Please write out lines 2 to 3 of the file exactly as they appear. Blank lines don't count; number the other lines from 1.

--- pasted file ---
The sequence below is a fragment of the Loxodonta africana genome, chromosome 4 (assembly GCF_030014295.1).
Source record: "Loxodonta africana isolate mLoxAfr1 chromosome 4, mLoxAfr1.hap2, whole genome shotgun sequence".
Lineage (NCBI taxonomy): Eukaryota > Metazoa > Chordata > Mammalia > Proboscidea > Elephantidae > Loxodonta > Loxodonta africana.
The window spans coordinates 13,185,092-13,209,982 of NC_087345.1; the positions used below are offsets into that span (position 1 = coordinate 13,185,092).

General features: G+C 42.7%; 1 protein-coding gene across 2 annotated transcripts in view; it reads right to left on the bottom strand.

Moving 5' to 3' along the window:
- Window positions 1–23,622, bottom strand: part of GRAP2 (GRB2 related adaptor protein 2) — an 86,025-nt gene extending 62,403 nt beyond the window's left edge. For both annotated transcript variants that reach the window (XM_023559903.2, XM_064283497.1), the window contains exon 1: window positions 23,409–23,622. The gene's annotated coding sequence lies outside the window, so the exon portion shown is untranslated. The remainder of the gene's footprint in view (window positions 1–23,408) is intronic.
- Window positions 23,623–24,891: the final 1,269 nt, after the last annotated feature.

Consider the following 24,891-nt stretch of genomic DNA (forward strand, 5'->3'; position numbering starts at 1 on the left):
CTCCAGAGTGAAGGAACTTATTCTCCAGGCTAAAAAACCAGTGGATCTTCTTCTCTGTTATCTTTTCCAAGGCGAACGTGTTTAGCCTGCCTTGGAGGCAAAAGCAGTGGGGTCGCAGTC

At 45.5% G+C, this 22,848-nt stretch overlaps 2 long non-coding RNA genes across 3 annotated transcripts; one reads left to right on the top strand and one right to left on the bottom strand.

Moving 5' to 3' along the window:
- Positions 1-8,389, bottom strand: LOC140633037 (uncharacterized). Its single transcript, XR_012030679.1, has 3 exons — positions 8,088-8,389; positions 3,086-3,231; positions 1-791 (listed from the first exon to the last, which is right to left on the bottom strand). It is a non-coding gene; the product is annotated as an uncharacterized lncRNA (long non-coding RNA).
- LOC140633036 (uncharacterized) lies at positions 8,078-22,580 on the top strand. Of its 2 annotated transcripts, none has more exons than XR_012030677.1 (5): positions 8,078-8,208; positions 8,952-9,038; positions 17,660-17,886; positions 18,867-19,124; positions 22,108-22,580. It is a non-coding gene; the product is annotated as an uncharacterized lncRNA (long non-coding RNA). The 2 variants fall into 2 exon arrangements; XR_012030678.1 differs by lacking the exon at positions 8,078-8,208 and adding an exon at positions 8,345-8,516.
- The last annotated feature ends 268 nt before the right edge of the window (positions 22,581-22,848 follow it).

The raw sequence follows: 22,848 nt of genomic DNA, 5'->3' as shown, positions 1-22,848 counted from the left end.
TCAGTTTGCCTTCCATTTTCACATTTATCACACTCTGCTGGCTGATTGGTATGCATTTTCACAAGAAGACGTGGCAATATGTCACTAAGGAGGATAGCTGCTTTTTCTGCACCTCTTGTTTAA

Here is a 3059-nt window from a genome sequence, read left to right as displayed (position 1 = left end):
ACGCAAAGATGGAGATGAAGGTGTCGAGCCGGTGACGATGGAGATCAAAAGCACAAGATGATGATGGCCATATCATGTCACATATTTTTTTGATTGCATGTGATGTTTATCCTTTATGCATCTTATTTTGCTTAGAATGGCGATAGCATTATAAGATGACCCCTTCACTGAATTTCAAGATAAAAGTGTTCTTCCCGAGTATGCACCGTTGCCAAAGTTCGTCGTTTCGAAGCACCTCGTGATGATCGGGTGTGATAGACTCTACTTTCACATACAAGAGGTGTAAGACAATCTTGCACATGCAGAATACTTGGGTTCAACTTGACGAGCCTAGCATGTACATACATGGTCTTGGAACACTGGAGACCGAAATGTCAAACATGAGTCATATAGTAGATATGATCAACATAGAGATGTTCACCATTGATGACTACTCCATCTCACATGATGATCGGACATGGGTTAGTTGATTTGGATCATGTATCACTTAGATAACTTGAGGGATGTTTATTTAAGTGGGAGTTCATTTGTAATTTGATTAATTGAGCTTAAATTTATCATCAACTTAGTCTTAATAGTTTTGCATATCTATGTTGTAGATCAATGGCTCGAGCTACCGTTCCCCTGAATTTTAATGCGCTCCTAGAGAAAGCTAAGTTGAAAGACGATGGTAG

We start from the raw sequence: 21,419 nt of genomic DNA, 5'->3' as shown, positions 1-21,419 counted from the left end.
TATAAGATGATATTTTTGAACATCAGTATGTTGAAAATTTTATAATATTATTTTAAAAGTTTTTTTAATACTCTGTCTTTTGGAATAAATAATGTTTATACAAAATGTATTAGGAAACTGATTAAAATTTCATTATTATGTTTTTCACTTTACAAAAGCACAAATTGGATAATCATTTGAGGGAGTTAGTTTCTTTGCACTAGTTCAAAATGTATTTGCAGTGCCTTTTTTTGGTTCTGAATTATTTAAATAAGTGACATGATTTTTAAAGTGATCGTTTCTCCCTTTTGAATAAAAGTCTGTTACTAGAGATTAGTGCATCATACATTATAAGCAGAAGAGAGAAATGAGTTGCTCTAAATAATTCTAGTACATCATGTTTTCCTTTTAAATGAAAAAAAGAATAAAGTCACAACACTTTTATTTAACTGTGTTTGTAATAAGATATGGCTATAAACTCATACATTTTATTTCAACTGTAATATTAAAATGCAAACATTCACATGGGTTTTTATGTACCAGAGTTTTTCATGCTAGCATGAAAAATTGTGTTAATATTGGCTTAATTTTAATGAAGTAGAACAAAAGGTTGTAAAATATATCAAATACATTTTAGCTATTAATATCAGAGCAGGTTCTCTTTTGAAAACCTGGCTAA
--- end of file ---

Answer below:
Source record: "Loxodonta africana isolate mLoxAfr1 chromosome 4, mLoxAfr1.hap2, whole genome shotgun sequence".
Lineage (NCBI taxonomy): Eukaryota > Metazoa > Chordata > Mammalia > Proboscidea > Elephantidae > Loxodonta > Loxodonta africana.